Let IT Be More
Yet not as many people are speaking about how to fight this, to adapt to the market and bring value back to IT that simply cant be sent elsewhere when cost-saving impulses set in.
“To blame outsourcing, offshoring and the dot com bust is to miss the point,” DeMillo said. “If you know the value chain is changing, and you continue to teach people to do things that are quickly becoming commoditized, you are doing them a disservice. Its better to figure out where the value is being added for employers, and focus on this.”
When IT stops interacting with the rest of the company, stops exerting influence by no longer offering innovative technology solutions for business problems, it packages itself in an easily shipped box, IT professionals said.
“Outsourcing is a symptom, not the problem. Outsourcing has become such an important factor because when you turn IT into a commodity, it becomes about where you can get it at the lowest cost. Its what weve done to IT that is the problem, which is taking away its chance to influence business,” said Skaistis.
Let IT be more than firefighters
IT professionals that have worked in the field for a long time often speak about a shift in their work where they have gone from tossing ideas back and forth to make for better technology solutions to fighting fires all day.
“Theres less emphasis on creativity, and more on maintenance. Tweak this, work on this… In being reactive not proactive, everything is a crisis. Something has to be done right now, putting out fire after fire, going a long way to making IT a less pleasant environment,” said Skaistis.
Beyond making for a unpleasant work environment for the techies already in-house, this firefighting serves as a warning to potential recruits: you will not like this job.
“The best minds are not making it into the field. To some CIOs, it is a concern; to others it is not. Theyre losing out on the bright young people coming into the pipeline because people have an impression that if they work in IT, theyll just be fixing passwords all day,” said Skaistis.
IT needs to get back to showing people how work can be made better through technology, and how technology can be more effective, IT professionals said.
“IT is behind the wall, and business is outside the wall, and trying to exchange ideas across the wall is nearly impossible. Weve stopped asking what computers can do for us,” said Skaistis.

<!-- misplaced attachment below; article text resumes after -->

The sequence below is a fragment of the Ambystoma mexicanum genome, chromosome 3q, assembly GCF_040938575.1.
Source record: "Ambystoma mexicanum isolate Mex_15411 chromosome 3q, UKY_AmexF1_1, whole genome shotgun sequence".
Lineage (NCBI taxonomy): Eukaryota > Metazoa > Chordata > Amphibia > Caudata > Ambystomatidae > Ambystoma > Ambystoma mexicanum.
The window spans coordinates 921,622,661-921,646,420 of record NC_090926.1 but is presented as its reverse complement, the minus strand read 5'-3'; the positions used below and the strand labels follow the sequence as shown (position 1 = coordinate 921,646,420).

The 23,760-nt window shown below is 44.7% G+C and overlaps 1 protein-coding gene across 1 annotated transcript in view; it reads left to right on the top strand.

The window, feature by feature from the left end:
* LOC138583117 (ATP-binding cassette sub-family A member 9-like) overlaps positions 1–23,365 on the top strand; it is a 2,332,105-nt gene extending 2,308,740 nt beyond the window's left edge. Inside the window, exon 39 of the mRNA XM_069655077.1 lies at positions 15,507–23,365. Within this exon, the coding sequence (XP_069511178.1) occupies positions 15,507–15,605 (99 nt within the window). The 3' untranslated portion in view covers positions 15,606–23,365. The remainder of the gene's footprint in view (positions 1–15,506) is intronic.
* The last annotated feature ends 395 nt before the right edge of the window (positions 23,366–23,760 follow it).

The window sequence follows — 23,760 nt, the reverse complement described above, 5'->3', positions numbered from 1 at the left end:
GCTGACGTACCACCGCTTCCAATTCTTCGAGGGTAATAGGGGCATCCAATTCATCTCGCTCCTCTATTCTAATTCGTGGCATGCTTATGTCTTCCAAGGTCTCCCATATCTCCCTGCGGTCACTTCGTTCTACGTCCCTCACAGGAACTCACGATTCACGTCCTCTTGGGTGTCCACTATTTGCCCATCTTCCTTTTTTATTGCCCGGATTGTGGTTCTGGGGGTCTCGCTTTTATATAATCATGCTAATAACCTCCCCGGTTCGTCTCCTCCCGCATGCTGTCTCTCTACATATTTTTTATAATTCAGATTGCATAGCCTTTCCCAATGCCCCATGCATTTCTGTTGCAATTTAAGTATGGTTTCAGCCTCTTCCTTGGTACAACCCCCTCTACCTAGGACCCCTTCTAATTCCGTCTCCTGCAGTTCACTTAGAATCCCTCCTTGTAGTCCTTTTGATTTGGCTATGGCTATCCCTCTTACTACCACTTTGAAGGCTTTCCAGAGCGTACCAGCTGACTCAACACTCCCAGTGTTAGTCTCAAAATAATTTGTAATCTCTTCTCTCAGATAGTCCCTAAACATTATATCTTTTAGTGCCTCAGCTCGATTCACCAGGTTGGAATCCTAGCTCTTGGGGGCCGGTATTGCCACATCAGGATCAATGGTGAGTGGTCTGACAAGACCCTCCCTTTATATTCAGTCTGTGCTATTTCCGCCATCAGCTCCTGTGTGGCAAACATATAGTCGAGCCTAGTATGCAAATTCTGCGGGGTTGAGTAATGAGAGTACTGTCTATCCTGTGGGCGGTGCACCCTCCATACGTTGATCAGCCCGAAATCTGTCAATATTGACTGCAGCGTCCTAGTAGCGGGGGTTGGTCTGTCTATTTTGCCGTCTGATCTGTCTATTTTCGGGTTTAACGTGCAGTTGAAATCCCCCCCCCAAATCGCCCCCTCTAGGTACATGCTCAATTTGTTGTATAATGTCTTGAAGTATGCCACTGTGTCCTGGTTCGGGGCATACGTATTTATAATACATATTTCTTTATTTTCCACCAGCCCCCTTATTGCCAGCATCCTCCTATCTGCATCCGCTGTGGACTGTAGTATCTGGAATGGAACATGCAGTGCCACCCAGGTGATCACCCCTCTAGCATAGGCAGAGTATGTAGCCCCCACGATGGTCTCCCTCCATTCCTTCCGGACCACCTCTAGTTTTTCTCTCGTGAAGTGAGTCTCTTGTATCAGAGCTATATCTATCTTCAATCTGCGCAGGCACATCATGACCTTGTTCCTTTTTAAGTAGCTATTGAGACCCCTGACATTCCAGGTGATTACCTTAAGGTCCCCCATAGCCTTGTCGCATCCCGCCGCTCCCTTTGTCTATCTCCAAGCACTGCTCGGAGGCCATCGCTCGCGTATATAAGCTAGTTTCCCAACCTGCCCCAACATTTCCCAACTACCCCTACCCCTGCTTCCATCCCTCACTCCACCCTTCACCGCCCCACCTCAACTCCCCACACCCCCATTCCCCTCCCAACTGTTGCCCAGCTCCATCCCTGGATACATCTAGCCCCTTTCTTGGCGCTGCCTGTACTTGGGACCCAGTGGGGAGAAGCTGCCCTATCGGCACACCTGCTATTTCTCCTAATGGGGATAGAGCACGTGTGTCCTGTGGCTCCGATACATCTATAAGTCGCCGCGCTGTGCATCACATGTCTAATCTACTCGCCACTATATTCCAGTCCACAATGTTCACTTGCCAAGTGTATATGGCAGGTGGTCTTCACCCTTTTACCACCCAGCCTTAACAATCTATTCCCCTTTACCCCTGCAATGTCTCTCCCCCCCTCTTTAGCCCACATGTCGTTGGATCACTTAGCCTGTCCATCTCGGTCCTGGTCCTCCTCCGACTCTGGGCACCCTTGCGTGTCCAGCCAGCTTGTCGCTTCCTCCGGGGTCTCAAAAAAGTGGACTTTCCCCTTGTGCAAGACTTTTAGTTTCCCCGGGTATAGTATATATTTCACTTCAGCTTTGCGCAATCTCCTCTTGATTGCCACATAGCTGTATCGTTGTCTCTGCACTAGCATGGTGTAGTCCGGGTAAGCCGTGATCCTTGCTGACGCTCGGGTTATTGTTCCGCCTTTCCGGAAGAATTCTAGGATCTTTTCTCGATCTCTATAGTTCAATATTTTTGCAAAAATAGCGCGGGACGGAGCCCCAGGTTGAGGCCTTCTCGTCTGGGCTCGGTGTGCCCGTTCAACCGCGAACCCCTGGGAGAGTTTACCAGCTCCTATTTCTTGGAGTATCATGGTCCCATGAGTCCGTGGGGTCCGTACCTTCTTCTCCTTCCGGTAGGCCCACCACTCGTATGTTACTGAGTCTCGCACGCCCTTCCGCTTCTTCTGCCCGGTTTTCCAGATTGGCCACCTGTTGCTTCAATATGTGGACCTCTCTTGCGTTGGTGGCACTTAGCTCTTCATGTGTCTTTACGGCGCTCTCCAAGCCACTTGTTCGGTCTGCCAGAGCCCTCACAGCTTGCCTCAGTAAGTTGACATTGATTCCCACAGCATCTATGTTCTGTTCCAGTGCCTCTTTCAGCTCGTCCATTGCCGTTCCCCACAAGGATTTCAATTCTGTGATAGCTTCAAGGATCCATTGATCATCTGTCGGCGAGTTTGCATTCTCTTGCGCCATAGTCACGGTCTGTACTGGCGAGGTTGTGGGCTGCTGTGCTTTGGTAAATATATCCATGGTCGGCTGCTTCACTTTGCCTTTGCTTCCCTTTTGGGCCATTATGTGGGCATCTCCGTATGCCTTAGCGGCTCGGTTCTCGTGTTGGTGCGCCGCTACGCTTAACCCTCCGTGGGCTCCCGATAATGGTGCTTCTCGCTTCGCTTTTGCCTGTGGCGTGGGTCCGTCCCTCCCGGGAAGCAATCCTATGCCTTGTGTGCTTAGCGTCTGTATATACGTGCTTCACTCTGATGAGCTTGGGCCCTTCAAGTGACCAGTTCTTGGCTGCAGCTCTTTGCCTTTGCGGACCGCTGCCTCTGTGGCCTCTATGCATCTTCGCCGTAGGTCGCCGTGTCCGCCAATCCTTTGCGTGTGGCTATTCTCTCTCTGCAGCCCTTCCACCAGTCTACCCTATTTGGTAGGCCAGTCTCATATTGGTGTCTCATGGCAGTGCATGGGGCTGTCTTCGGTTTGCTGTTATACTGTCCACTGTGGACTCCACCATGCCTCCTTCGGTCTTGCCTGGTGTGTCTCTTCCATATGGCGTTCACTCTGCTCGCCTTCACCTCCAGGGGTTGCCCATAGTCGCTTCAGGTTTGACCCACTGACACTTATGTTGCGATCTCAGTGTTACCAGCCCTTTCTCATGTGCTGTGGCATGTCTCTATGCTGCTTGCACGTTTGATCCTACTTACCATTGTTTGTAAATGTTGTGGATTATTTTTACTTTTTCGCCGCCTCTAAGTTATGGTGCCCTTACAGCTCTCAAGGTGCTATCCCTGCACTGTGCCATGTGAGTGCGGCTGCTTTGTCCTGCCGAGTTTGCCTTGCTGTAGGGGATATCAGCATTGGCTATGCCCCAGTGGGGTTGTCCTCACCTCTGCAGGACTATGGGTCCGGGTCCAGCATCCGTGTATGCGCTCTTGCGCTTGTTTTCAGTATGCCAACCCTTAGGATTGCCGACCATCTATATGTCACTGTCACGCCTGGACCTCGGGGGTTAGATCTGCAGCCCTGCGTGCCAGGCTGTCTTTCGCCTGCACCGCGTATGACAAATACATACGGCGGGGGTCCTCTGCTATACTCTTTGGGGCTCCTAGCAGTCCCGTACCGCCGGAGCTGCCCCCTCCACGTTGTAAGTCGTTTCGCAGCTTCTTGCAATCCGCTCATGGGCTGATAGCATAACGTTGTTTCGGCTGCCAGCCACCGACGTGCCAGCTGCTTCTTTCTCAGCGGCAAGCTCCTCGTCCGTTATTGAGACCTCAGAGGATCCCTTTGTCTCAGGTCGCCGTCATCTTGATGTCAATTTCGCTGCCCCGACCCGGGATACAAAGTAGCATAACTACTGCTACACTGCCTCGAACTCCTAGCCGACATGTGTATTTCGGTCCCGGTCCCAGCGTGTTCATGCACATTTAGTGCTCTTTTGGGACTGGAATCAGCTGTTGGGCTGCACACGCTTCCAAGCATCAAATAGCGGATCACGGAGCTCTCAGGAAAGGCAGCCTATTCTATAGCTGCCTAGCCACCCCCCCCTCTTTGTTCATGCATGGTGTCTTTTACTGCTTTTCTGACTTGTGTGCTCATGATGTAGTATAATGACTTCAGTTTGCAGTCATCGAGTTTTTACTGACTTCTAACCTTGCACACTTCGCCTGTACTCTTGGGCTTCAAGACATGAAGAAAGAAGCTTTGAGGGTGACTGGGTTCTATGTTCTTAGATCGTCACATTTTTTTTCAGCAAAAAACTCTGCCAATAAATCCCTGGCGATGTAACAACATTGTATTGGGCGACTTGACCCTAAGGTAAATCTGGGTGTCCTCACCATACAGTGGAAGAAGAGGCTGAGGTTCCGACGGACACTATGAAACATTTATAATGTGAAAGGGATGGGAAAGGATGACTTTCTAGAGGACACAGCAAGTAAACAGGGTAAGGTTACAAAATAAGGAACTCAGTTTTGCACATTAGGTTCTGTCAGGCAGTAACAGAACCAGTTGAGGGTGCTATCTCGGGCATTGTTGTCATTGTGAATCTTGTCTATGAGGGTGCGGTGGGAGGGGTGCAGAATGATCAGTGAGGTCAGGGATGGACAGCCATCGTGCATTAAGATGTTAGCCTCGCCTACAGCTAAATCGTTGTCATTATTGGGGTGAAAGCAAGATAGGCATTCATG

Better managers get better results
Skaistis argues that although establishing guidelines and defining expectations is straight out of Management 101, he has found that many enterprise IT professionals dont know what is expected of them. Often, they only find out after theyve missed a deadline or made a mistake.
“People perform best when they have a clear understanding of what is expected of them and how their performance will be measured,” Skaistis explains. “Many high performance organizations provide their team members with written expectations and accountabilities. It takes time to write and discuss expectations and accountabilities, but it is time well spent.”
Tom Harpointer, CEO of Atlanta-based Web development firm AIS Media, talks about bringing people back to IT by giving them more flexibility and freedom in their work.
“People want to work some place they can be creative, have opinions, where they can make their ideas work and where the rules arent so rigid and they wont be nailed to the wail every time there is a mistake. People will perform better if theyre given some flexibility, and the opportunity to make an impact,” said Harpointer.
An essential part of making people feel better about their work is to give continuous feedback, not just waiting until a scheduled salary or performance review.
“You have to make people feel good about what theyre doing. You dont feel good about going to the dark room at the end of the hall, chained to the help desk phone until the time you go home,” said Skaistis.
“We cant ignore the people issue. We really have to make IT a better place to work.”